FIGURE 2-3. A model of the competent immune system depicting sites of potential effects on the major components by toxic factors.


A model of the competent immune system depicting sites of potential effects on the major components by toxic factors.

Chemicals that suppress bone marrow function can affect the reserves of stem cells that are needed for cell replacement. Blood-cell lines are derived from pluripotent stem cells, which in adult humans are primarily in the bone marrow. Within the marrow microenvironment, these self-renewing cells mature into committed progenitor cells, which are in peripheral blood and tissues. The continued development of these cells is under the control of various growth factors, many of which originate in bone marrow stromal cells. Bone marrow stromal cells also provide a supporting matrix for development of hematopoietic cells. Various studies, including those on the use of long-term bone marrow cultures, have demonstrated the importance of the microenvironment in regulating myeloid and lymphoid development. Stem cells often appear to be sensitive targets for therapeutic and environmental toxicants, most likely because of their rapid proliferation. Myelotoxicity or bone marrow toxicity caused by xenobiotics or various drugs can result in profound immunosuppression due to loss of stem cells.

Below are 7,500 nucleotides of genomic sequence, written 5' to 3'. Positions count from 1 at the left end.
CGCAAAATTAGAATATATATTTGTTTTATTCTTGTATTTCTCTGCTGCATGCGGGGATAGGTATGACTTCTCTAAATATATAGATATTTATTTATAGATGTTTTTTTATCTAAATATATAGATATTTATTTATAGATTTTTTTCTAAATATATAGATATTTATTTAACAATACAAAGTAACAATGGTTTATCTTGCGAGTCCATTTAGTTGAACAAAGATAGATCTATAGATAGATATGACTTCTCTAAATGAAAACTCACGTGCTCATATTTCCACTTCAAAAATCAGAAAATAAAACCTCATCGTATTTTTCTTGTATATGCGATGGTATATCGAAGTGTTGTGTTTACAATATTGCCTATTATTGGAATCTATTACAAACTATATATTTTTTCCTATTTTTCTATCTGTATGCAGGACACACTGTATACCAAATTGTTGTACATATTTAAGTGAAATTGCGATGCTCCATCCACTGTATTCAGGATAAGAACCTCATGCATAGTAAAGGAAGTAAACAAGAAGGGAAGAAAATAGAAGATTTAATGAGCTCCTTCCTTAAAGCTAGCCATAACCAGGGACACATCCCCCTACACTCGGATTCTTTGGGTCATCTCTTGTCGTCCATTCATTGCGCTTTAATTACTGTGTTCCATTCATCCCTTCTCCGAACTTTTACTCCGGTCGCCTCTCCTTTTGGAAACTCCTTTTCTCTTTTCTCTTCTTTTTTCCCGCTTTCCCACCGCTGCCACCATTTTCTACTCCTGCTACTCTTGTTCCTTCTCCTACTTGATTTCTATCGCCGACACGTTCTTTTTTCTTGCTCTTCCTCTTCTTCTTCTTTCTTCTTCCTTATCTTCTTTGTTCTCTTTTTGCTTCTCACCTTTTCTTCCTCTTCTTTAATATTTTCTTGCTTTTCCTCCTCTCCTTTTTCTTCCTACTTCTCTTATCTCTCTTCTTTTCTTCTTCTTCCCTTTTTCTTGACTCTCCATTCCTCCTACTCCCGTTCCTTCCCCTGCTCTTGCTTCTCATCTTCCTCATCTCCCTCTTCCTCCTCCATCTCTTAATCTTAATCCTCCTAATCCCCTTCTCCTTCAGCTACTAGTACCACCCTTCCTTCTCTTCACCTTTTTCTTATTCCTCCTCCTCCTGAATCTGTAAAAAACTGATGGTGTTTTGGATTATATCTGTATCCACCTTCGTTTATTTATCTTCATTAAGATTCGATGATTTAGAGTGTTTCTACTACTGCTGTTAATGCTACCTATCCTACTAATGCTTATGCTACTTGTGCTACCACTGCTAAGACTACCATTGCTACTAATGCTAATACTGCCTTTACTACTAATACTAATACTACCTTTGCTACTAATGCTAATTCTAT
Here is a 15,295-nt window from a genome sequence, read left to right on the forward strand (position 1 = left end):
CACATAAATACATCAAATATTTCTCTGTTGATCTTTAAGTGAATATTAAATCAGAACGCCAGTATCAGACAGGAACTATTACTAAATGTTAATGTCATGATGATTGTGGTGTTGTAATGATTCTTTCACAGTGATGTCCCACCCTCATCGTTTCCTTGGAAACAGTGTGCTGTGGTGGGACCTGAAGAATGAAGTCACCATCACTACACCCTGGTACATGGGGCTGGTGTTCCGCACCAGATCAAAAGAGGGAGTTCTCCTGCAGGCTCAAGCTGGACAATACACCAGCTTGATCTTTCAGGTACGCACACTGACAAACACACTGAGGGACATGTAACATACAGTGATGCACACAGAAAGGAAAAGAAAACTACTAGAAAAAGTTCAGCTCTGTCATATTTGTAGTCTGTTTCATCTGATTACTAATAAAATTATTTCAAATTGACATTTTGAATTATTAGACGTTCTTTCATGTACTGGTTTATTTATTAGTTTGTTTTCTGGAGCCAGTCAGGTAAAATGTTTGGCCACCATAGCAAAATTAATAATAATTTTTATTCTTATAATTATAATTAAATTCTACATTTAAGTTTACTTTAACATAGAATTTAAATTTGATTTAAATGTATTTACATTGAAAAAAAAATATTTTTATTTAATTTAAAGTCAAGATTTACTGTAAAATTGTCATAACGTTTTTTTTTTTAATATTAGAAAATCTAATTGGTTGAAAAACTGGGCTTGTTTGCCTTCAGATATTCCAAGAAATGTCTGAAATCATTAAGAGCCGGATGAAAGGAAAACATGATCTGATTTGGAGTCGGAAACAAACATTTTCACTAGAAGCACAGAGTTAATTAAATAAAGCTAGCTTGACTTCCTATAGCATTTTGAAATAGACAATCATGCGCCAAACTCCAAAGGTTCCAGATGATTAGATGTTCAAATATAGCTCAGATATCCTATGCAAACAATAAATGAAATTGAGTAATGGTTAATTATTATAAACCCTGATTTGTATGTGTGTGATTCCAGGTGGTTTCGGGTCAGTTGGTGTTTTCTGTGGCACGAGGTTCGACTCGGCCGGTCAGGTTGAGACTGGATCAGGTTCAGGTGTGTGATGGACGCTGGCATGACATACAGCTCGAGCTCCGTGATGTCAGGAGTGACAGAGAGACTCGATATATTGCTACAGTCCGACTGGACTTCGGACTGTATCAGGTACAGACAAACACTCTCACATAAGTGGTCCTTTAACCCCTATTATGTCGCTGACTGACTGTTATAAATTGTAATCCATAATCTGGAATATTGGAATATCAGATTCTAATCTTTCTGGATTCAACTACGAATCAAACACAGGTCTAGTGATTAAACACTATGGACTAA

Xenobiotics can act as immunogens to stimulate the production of specific immunoglobulin as a part of an immune response. Specific immunoglobulins might be used as markers of exposure to specific xenobiotics.

Other biologic markers that could be applied to the human immune system are discussed in subsequent chapters. They are derived principally from or related to the varied biochemical and cellular factors discussed in the foregoing sections. They include the total and relative numbers of circulating lymphocytes and their subpopulations; the different classes of immunoglobulins (in addition to the specific antibodies already mentioned); lymphocyte proliferation stimulated by mitogens and specific antigens (xenobiotics); complement activation by specific xenobiotics; skin test response patterns to xenobiotics; in vitro lymphocyte and monocyte activation by xenobiotics, with measurement of lymphokine secretion; and other markers found by the techniques of cellular and molecular biology that can sensitively assess the structure, function, and complex interactions of the many components of the immune system. Animal models could prove useful in defining appropriate immune-system markers for xenobiotics in humans. The study and application of immune-system markers in humans to the assessment of toxic environmental exposures are now in the initial stages. Many questions require experimental and epidemiologic answers to ascertain the usefulness of particular markers. It is expected that this report will help stimulate the major research needed.

Copyright © National Academy of Sciences.
Bookshelf ID: NBK235674